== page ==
Decimal comparisons

David-Sarah Hopwood david.hopwood at
Thu Sep 18 19:47:51 PDT 2008

Mark S. Miller wrote:
> * Like Crock, I prefer that typeof 1m === 'number'. However, unlike Crock's
> and Brendan's agreement, I think this should be unconditional. I think it
> would be horrible for 'typeof X' to depend not only on the value of X but
> also on the mode of the program unit in which the typeof appears. Please
> don't do that.

Strongly agreed. The existing context-dependent operations in the ES3 spec
(such as the hint to [[DefaultValue]]) are bad enough; we don't want to add
more of them.

> On Wed, Sep 17, 2008 at 12:49 PM, Brendan Eich wrote:
>> I do not believe anyone wants typeof 1.5m != typeof 1.1m.
> I agree that typeof 1.5m == typeof 1.1m. However, I do not agree that 1.1m
> == 1.1. These should be !=, since they represent distinct real numbers. I do
> agree that 1.5m == 1.5, but only because they represent the same real
> number, not because they look the same.

Agreed. In that case, we would have:

  x relop y  <=>  toReal(x) relop_Real toReal(y)

[where 'toReal' maps either a binary or decimal value to the corresponding
real value].

Note that the implementation of this semantics requires a primitive
operation that compares a binary value with a decimal value; it's not
sufficient to just have primitive binary->decimal conversion and decimal
comparison operations.

> I agree with Sam and apparently Crock and everyone else that mixed mode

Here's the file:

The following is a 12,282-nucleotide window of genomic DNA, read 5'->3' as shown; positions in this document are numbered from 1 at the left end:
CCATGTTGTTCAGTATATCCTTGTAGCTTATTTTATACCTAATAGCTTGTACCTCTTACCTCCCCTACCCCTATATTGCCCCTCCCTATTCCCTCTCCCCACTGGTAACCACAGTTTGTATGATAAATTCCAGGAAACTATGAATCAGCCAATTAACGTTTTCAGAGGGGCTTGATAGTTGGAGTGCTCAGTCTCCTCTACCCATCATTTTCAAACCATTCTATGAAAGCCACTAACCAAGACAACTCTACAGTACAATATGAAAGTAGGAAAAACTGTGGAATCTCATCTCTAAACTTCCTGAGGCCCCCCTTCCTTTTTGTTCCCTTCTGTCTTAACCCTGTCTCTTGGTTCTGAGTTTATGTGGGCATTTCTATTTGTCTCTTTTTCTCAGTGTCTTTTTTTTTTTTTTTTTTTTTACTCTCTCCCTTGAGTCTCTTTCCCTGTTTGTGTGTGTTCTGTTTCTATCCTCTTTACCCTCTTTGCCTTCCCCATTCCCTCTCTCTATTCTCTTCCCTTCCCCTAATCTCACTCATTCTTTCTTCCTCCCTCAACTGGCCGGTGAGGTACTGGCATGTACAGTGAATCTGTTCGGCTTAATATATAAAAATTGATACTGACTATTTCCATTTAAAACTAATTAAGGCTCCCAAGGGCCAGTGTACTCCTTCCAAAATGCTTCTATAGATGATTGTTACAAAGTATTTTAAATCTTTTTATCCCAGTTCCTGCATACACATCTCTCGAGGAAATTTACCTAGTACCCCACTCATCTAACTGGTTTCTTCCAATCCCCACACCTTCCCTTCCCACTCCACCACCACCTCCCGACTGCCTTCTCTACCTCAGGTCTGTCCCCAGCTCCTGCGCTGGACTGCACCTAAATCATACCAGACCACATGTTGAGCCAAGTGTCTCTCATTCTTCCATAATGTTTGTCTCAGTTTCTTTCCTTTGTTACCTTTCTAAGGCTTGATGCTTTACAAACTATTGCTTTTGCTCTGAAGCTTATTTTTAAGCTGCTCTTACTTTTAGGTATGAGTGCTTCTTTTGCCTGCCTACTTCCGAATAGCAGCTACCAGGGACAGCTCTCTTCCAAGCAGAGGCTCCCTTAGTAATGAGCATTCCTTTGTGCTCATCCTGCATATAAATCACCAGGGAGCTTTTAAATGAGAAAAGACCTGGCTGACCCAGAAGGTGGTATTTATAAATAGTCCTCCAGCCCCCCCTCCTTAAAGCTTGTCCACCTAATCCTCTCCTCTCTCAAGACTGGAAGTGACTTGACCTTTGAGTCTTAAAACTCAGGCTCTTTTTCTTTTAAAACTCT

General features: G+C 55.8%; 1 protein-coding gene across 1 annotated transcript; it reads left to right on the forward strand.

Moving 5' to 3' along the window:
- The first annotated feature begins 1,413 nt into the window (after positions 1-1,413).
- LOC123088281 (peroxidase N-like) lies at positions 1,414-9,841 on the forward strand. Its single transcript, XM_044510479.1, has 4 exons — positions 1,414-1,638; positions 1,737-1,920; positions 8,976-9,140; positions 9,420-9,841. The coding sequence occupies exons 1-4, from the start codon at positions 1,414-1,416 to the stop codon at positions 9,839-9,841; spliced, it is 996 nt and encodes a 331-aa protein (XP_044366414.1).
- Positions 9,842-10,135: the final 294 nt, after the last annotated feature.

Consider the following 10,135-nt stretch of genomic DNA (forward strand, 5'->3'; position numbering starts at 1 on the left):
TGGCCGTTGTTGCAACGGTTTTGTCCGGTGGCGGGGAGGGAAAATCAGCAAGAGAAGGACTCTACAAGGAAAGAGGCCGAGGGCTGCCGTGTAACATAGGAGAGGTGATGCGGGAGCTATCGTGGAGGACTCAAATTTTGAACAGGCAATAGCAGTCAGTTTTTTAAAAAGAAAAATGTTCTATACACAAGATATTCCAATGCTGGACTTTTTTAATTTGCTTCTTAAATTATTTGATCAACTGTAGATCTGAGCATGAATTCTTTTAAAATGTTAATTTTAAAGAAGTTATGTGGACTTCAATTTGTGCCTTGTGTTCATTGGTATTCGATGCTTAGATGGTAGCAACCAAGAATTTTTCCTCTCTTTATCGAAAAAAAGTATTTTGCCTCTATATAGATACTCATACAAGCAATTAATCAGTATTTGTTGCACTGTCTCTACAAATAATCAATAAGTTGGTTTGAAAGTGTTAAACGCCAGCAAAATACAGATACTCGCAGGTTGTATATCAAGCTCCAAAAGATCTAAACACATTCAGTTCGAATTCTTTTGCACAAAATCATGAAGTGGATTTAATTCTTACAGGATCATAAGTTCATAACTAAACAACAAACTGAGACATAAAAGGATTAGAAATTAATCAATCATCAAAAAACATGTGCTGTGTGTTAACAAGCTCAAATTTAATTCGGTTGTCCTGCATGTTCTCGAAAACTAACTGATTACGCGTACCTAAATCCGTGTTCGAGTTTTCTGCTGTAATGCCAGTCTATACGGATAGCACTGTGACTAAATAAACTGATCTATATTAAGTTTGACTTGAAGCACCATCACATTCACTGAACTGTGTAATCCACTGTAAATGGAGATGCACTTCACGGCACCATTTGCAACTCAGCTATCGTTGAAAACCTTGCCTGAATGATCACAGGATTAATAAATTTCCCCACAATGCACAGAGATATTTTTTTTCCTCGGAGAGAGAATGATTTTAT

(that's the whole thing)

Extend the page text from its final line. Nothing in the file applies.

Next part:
> should coerce to decimal. Or, at least, I have no objection to that
> position.

Mixed-mode should coerce to decimal except for ==, !=, <=, >=, since in
those cases the definition above (based on comparing real values) should
take precedence.

(For < and >, the definition based on comparing real values, and the
one based on coercion to decimal, are equivalent.)

> Were we to adopt this, then I think "use decimal" should condition only
> whether an unqualified numeric literal be interpreted as binary or decimal
> floating point. We should then have a suffix which means binary floating
> point, so you can say it explicitly. Nothing else about the numerics should
> be conditioned by the pragma.

I have no strong opinion on this. Note, however, that under this semantics
the value of Math.PI, for example, would have to stay as binary; it wouldn't
implicitly change to decimal in a "use decimal" program.

David-Sarah Hopwood

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